Lee SK et. al. Pressure ulcer healing with a concentrated, fortified, collagen protein hydrolysate supplement: a randomized controlled trial.Adv Skin Wound Care. 2006 Mar;19(2):92-6.


    Clark KL. et. al. 24-Week study on the use of collagen hydrolysate as a dietary supplement in athletes with activity-related joint pain.Curr Med Res Opin. 2008 May;24(5):1485-96.


    Zuckley L. et al. Collagen hydrolysate improves joint function in adults with mild symptoms of osteoarthritis of the knee. Med Sci Sports Exerc 2004;36(Suppl):S153-S4





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Digestive Problems Got you Down? You May have SIBO and therefore a Solution

Posted on May 16th, 2017



Have you been diagnosed with Irritable Bowel Syndrome? Have your digestive concerns been worked up though ultrasounds, endoscopies and colonoscopies, only to come back completely normal? Have you been told that your digestive problems are “just are what they are" and are left to just fend for yourself, avoid all the food, and live your life always worrying about how your stomach will react?

There might be an actual name for your nameless digestive problems, and it might just be called Small Intestinal Bacterial Overgrowth (SIBO). At the Annex Naturopathic Clinic in Toronto, we can help you identify the source of your digestive problems and discover if you actually have SIBO or not.

What is SIBO?

In a healthy intestine the majority of bacteria resides in the large intestine, with minimal amounts present in the small. SIBO occurs when an abnormal amount of bacteria colonize and grow in the small intestine, creating digestive problems that can affect the entire digestive tract including the intestines (small and large) stomach, liver, gallbladder and pancreas.

SIBO has well-documented in medical literature for a number of years, but it’s not until now that it’s becoming a well-accepted CAUSE of irritable bowel syndrome and chronic digestive concerns. Studies have found that up to 85% of those diagnosed with IBS have test positive for SIBO - this is a significant number that shouldn’t be ignored.

How does one develop SIBO?

Past gastrointestinal infections

Many cases can start with a simple stomach infection - this could have been on a trip to an all-inclusive resort, drinking pond water, or eating dirt as a child, and/or eating an undercooked burger. A self-limiting, seamlessly harmless infection can disturb the normal intestinal flora, affecting and “reprogamming" the nervous system of the digestive tract, subtly causing dysregulation that can eventually becoming clinically significant as the years roll by.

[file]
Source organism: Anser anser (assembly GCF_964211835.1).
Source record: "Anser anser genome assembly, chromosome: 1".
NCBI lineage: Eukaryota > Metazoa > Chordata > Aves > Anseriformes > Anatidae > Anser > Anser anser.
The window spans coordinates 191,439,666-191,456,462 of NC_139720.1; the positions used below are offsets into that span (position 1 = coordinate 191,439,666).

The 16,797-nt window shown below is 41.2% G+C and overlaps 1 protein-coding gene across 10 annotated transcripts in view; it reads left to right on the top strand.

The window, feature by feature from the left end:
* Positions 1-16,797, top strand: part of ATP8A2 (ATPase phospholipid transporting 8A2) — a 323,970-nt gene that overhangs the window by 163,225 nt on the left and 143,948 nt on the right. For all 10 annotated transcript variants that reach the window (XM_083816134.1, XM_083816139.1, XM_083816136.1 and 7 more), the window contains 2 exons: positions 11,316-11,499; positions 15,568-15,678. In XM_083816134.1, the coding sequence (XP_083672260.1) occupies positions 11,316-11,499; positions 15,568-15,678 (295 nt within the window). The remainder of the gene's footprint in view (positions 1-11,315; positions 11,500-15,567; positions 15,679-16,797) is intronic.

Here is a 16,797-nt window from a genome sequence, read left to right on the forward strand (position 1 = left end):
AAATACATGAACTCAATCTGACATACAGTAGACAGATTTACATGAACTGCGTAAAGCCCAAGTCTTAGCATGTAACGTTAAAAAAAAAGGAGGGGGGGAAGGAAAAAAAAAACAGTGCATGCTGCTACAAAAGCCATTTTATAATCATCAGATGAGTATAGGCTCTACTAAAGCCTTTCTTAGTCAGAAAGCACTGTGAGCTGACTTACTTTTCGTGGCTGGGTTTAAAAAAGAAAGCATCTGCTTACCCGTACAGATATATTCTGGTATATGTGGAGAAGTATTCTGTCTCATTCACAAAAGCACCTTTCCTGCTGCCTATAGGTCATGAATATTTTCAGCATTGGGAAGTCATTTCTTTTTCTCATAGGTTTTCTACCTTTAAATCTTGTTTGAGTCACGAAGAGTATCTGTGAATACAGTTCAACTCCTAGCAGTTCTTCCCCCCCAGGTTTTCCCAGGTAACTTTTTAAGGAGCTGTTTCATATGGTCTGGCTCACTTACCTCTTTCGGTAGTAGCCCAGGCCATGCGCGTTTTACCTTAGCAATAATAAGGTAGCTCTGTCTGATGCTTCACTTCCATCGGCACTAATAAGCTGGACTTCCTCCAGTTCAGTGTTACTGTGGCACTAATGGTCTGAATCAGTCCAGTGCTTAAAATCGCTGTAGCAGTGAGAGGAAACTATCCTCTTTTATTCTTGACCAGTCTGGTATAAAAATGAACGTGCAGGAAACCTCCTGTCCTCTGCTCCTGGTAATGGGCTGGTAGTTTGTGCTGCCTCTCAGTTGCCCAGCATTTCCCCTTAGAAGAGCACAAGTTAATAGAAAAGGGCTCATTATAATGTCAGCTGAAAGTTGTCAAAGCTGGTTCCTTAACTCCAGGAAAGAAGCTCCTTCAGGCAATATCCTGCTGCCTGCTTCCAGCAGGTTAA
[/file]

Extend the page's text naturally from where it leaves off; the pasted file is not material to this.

Poor eating habits

Another reason why someone may be susceptible to developing SIBO is eating too frequently. The contractions of the small and large intestines to move food forward are tightly timed to when you last ate. It actually takes up to 2-3 hours for food to be pushed in to the large intestine from the small, and eating before this can actually halt this process. This habit can eventually confuse the normal digestive program, and can eventually lead to improper signals and contractions in the intestines which can push bacteria around, flushing it in to the small intestine.


How to detect SIBO

SIBO is diagnosed through a simple breath test. We offer this test at our office and many other functional medicine practitioners do as well. Symptoms are major clues as to whether we determine if testing for SIBO would be appropriate for your case. These include:

  • Long-standing Diarrhea and/or Constipation
  • Heartburn
  • Pain or discomfort after eating
  • Nausea
  • Abdominal bloating
  • Excessive gas and belching
  • History of appendicitis

Existing digestive conditions that can also contribute to the development of SIBO

  • Chronic pancreatitis
  • Iron deficiency
  • Pancreatic enzyme deficiency
  • Celiac disease
  • Crohn’s disease, Ulcerative colitis

It’s important to treat SIBO as there are a number of conditions that can arise from untreated SIBO, such as

  • Vitamin B12 deficiency
  • Magnesium deficiency
  • Acne and Rosacea
  • Leaky gut syndrome and food sensitivities
  • Chronic pancreatitis